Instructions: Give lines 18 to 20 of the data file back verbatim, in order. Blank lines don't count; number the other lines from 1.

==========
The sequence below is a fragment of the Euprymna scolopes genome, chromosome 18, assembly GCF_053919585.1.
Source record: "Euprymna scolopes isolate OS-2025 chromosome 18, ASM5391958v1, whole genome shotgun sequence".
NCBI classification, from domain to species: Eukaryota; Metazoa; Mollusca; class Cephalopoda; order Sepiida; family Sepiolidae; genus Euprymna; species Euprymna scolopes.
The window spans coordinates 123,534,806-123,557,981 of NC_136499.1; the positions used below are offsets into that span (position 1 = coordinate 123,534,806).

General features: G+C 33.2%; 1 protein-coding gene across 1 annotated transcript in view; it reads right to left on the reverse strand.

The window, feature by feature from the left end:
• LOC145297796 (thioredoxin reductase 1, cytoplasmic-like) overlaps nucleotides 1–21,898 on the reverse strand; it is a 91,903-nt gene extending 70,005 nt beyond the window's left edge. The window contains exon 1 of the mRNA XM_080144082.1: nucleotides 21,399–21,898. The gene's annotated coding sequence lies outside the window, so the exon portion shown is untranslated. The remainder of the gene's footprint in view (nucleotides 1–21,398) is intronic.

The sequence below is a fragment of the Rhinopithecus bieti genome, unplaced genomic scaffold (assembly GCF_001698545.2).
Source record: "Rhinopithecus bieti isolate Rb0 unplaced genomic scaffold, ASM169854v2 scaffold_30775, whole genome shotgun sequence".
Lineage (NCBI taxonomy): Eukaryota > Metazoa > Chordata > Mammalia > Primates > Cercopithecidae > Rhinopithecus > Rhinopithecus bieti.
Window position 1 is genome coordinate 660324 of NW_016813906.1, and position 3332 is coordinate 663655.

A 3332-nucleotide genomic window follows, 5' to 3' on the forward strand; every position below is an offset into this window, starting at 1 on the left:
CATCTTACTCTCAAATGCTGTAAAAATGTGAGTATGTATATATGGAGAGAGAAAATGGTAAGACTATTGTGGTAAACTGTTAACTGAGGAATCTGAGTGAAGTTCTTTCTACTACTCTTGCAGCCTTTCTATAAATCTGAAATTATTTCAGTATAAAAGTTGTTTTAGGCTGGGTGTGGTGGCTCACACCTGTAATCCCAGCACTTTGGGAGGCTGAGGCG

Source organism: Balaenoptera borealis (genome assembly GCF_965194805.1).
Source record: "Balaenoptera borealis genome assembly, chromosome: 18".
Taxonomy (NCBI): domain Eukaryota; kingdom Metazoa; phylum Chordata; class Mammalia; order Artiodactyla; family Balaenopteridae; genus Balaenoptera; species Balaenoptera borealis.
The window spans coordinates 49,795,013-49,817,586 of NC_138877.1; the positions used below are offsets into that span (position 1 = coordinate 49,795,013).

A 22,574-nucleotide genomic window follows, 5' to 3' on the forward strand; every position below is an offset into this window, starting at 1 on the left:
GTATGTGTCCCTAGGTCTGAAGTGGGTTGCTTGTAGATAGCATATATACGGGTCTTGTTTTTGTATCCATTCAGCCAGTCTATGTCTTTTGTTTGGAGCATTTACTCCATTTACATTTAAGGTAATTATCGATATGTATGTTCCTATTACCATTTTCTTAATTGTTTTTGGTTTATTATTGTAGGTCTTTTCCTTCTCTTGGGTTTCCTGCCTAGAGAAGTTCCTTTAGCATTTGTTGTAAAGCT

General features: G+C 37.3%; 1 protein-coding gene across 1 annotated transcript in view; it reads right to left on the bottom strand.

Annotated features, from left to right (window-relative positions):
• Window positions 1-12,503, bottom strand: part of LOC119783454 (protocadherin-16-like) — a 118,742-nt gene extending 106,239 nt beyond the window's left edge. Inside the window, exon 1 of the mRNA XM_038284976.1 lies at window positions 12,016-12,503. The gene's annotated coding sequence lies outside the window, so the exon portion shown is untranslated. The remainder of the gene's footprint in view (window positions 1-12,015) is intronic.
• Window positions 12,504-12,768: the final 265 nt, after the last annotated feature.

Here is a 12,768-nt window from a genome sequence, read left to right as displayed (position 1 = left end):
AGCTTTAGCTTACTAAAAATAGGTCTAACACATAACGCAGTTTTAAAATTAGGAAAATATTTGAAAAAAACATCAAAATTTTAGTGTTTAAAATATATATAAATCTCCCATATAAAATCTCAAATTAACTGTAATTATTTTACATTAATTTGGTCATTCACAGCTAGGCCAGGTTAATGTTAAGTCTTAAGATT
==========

A 22,574-nucleotide genomic window follows, 5' to 3' on the forward strand; every position below is an offset into this window, starting at 1 on the left:
GTATGTGTCCCTAGGTCTGAAGTGGGTTGCTTGTAGATAGCATATATACGGGTCTTGTTTTTGTATCCATTCAGCCAGTCTATGTCTTTTGTTTGGAGCATTTACTCCATTTACATTTAAGGTAATTATCGATATGTATGTTCCTATTACCATTTTCTTAATTGTTTTTGGTTTATTATTGTAGGTCTTTTCCTTCTCTTGGGTTTCCTGCCTAGAGAAGTTCCTTTAGCATTTGTTGTAAAGCT

General features: G+C 37.3%; 1 protein-coding gene across 1 annotated transcript in view; it reads right to left on the bottom strand.